Anthocyanins undoubtedly represent one of the main class of phenolic compounds recovered from grape-processing byproducts. Response surface methodology (RSM) coupled with genetic algorithm allowed to determine the optimal MAE conditions for the recovery of these pigments from grape juice waste. These were microwave power of 435 W, exposure time of 2.3 min and solid to solvent (water) ratio of 52 g/L. Under these conditions an anthocyanin yield of ca. 1.3 mg/g was obtained (99) (Figure 7). Anthocyanins together with other polyphenols have been efficiently extracted from winery byproducts also by UAE, requiring however the use of glycerol (90% w/v in water) as solvent and a lower (11 g/L) solid to solvent ratio (100) (Figure 7). Ten different ChCl-based DES have been also comparatively evaluated as solvents for anthocyanin extraction from grape pomace, and the highest efficiency was found for ChCl-citric acid. On these basis, new citric acid-based DES were prepared, and citric acid/maltose 4:1 molar ratio led to a significantly higher total anthocyanin content (TAC) when compared to reference solvents, particularly when combined with UAE (101). A DES composed of lactic acid-sodium acetate at a molar ratio of 5:1 has also been found efficient for pigment extraction from red grape pomace (Figure 7), whereas a 5:1 glycerol-sodium acetate mixture performed better for flavonoid extraction (102). A significant improvement in anthocyanin extraction yields from wine lees compared to acidified aqueous ethanol has been reported using ChCl-malic acid containing 35% v/v water combined with UAE (extraction time, 30.6 min; ultrasound power, 341.5 W) (103).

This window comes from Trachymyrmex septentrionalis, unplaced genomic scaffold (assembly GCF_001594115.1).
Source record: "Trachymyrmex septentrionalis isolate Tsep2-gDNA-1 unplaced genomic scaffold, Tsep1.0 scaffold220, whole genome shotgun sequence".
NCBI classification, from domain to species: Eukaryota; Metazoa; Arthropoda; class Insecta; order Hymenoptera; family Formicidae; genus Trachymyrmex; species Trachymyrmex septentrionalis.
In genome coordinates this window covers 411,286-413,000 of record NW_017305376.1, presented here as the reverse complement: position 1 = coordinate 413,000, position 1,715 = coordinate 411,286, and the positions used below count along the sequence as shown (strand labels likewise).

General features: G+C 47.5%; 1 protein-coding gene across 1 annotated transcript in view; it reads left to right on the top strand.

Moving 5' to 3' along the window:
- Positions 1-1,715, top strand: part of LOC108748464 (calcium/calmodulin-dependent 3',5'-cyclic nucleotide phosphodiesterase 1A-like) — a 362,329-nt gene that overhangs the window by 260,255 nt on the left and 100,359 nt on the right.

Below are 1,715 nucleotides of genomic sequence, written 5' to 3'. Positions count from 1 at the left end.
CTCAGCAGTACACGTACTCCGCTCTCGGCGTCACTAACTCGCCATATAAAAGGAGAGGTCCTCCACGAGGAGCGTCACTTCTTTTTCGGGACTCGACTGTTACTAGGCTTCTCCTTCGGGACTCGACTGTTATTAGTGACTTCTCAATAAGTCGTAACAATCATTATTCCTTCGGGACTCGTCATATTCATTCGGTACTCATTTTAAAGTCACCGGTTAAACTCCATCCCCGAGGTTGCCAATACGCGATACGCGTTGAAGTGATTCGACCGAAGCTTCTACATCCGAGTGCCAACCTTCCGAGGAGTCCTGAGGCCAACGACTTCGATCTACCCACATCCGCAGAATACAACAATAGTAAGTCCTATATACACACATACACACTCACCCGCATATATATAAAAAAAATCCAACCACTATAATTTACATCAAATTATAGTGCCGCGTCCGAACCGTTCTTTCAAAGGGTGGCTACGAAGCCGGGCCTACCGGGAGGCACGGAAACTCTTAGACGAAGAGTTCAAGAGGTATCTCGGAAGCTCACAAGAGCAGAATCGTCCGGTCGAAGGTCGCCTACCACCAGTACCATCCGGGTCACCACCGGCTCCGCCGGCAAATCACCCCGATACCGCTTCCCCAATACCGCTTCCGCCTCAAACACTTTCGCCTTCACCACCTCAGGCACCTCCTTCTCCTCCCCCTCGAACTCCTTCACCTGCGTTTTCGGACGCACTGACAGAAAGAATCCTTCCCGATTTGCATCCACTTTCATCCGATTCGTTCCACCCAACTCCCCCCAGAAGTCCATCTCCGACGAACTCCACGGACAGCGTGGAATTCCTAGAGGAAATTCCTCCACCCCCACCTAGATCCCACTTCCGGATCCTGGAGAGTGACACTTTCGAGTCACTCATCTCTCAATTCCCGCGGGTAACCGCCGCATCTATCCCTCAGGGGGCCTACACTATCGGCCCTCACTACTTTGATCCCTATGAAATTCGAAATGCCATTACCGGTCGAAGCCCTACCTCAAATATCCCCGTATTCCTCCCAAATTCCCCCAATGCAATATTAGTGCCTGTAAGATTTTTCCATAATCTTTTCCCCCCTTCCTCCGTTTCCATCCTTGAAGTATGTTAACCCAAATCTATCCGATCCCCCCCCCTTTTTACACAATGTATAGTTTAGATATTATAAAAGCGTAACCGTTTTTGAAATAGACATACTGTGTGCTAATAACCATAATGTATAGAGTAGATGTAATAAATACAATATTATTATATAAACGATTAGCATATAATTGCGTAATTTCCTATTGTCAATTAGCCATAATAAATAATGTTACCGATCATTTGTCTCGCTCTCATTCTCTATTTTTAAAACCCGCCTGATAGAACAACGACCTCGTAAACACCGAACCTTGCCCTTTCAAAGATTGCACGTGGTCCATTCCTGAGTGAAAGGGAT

FIGURE 7
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Figure 7. Representative examples of phenolic compounds recovered from grape byproducts.